Waaaay back, I wrote a post on making the transition from being a cog in the wheel of commerce to being the engine of your own business.
Since then, I’ve encountered more and more data on how terrifying, how thrilling it is to be an entrepreneur.
One of my side jobs is coaching other attorneys in making this transition from cog (employee) to entrepreneur. Like me, they hit barriers to their success almost daily—both within and without. Some give up. Some don’t.
Here’s what they’ve taught me about getting through those barriers:
1. When in doubt, reach out.
Lawyers are trained to mistrust everyone and everything; probably more than any other profession. We don’t even trust each other! But, really, most other lawyers probably need connection and support just as much as you do. When faced with fear about whether you should talk to another lawyer, take a chance on them. It really can’t hurt you to be vulnerable and real and ask for the help you need.
2. You CAN’T know it all. You can only be resourceful in learning.
Even judges need their law clerks to teach them the law before they can rule on it. You can’t possibly know everything there is to know about your field. But you can seek out resources beyond your own law firm to bolster your knowledge base.
3. Paint yourself into a corner.
I know! That sounds horrible! But yes, if you want to absolutely make certain you do not fail, you have to make failure not an option! Many, many times success only comes when we have no choice in the matter. This is like the guy I met recently who was fired from his job, couldn’t find another, and started a business on just a tiny shred of hope that ended up succeeding beyond his wildest dreams. I see that in my clients all the time! The people that “fail” are frequently those for whom failure ain’t so bad. But when people rely on you to make a living and you cannot fail… trust me, you won’t.
4. Expect to plateau, often.
Your business will plateau several times as you grow it. You will periodically reach the limits of your capacity personally and professionally. That’s when you’ll be tempted to give up. My next blog post will be on what to do when you plateau. For now, know that it happens and you can meet that challenge.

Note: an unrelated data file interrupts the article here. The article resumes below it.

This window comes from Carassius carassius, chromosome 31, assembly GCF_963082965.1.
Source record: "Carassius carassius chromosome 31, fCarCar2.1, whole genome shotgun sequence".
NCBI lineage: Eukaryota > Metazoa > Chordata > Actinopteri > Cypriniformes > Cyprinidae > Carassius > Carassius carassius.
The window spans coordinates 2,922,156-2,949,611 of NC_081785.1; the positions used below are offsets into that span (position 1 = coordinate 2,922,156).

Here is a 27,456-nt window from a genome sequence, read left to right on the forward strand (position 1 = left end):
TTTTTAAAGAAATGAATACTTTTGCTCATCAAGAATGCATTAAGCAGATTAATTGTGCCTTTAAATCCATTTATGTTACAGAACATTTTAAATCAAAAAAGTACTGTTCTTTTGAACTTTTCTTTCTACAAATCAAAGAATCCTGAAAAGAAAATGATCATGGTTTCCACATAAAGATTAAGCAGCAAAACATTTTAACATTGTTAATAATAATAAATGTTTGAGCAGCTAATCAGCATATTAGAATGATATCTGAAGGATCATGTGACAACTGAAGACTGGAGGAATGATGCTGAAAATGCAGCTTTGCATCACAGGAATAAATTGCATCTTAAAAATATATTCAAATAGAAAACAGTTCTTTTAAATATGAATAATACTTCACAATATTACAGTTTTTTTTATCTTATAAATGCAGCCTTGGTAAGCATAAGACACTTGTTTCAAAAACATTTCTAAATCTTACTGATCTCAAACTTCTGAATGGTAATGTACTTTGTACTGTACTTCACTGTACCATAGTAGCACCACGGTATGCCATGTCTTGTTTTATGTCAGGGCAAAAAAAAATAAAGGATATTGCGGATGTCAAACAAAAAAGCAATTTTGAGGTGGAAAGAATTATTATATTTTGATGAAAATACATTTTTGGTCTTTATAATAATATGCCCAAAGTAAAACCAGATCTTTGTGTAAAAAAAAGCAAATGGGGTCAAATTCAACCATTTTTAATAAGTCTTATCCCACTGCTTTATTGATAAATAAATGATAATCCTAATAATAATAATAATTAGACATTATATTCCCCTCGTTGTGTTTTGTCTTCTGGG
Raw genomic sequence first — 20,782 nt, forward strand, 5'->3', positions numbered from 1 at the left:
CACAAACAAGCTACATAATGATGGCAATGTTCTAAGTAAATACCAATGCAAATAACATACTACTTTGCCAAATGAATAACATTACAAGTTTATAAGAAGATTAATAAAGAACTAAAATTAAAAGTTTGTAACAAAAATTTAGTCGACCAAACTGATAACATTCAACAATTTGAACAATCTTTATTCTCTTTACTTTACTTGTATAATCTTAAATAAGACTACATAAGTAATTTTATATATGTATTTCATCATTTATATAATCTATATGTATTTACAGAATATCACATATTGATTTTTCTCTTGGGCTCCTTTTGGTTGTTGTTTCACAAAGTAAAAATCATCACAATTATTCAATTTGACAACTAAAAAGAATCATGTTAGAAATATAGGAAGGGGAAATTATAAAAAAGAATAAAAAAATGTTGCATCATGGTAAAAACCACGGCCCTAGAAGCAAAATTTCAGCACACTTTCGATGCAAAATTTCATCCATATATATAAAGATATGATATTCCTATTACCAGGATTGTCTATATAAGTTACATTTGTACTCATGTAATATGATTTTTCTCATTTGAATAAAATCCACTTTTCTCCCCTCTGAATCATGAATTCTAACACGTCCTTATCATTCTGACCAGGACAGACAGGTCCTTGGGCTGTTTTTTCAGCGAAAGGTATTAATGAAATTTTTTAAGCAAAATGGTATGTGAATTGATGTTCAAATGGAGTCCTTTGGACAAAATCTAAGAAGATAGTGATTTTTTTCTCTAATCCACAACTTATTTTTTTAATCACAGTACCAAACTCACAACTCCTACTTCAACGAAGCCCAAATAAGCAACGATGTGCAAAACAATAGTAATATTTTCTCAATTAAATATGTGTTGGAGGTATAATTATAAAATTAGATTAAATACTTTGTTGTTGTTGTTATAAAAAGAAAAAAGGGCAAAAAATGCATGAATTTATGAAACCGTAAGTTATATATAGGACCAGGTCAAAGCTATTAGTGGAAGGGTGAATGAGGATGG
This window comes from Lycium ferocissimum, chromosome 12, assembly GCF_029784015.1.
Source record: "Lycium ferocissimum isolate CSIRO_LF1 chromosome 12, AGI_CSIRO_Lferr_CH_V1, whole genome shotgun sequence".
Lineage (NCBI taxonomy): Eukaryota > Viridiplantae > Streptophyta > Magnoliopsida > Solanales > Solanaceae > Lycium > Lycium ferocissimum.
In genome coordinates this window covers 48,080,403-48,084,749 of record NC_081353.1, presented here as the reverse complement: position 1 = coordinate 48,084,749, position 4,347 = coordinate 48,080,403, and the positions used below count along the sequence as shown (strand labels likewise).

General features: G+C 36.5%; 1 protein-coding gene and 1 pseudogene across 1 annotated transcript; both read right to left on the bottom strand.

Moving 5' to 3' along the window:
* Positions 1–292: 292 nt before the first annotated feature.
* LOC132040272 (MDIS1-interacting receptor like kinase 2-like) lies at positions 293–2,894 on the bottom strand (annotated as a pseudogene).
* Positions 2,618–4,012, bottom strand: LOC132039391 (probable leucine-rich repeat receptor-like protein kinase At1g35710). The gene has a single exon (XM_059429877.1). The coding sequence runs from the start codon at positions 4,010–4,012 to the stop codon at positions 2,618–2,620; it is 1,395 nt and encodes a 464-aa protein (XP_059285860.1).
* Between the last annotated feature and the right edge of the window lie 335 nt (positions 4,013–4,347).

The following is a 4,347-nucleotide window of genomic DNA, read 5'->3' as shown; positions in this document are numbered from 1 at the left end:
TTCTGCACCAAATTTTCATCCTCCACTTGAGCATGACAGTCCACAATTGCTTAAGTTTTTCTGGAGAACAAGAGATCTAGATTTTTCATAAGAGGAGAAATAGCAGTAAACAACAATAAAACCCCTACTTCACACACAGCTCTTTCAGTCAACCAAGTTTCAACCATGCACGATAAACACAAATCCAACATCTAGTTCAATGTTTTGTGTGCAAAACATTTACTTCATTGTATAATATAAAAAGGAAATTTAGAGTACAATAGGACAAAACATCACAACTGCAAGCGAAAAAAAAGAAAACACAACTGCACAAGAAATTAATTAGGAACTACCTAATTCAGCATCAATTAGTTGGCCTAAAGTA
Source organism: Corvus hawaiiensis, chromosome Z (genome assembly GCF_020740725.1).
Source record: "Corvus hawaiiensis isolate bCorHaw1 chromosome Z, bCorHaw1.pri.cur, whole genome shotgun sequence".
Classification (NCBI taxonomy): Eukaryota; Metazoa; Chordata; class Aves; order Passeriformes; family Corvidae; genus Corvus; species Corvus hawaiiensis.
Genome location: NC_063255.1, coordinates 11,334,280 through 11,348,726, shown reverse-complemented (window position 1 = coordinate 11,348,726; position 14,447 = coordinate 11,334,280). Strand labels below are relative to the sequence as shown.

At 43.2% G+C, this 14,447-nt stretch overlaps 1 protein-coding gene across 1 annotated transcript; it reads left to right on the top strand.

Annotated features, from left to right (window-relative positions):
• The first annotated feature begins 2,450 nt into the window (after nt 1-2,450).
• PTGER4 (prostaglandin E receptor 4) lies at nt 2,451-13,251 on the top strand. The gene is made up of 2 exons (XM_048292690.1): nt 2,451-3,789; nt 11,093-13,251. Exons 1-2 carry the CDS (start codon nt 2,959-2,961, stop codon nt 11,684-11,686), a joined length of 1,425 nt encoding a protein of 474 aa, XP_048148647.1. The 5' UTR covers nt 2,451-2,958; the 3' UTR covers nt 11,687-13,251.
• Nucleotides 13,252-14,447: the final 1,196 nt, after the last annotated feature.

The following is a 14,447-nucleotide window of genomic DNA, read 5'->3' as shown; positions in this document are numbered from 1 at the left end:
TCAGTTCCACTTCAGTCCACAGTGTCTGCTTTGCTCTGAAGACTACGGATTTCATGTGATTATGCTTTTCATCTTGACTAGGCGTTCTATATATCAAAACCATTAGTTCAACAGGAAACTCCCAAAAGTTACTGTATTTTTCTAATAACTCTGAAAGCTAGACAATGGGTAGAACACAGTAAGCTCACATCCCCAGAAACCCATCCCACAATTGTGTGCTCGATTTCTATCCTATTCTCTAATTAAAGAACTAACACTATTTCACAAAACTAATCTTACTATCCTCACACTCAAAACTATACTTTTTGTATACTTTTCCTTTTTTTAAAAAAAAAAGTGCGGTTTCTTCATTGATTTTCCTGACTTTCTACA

5. Remind yourself everyday why you’re doing it.
Okay, truth told, for me being a business owner wasn’t necessarily a choice. When I started, there wasn’t much legal work to be had and what little there was wasn’t going to serve my family at all. I was painted into a corner in time and resources. I had to learn to make money for the first time in my life. That’s terrifying! Every time I’m tempted to give up (and yes, I still am even now) I remember that the job market hasn’t improved, I haven’t gotten any younger; my family still needs me; I like working for myself; I love my clients and my work and dammit… I’m not giving up!
6. Take the next right step.
There isn’t much a person can do in any life situation but identify and take the next right step. How do you know what that step is? Go back to Number 1! Reach out to other like-minded people who are where you are or have been there in the recent past. (If you ask old-timers, they will have forgotten what it’s like and may not be that much help to you). My primary go-to groups are other Personal Family Lawyers® and Law Business Mentors who have helped me figure out how to set my next foot forward when I’m stumped.
7. Schedule time to work in and ON your business.
You’re learning not just the legal/technical work of lawyering but how to create, grow, and run a law business. As Michael Gerber says, author of “The E-Myth Revisited”, you are taking on three jobs: Technician, Manager, and Entrepreneur. You must give each of these three parts of yourself time to mature. If you’re only spending time as a technician, your business will never grow. If you’re only spending time as a manager, your technician will shut down and not want to work. If you’re only spending time as a visionary, you won’t be able to produce the product or service you’re offering.
8. DON’T GIVE UP WITHOUT A FIGHT!
Tempted as you will be to cut bait and go get a “real” job, don’t do that without exhausting every opportunity you have. Yes, you have to feed your family, but you can do without a lot before you throw in the towel.
Remember that being an entrepreneur is not a “lifestyle” choice. It’s a choice to be fully responsible and in charge of your own life and your family’s resources. Being an entrepreneur is learning to create money while having a job is earning money.
And that’s the best insurance against an uncertain future.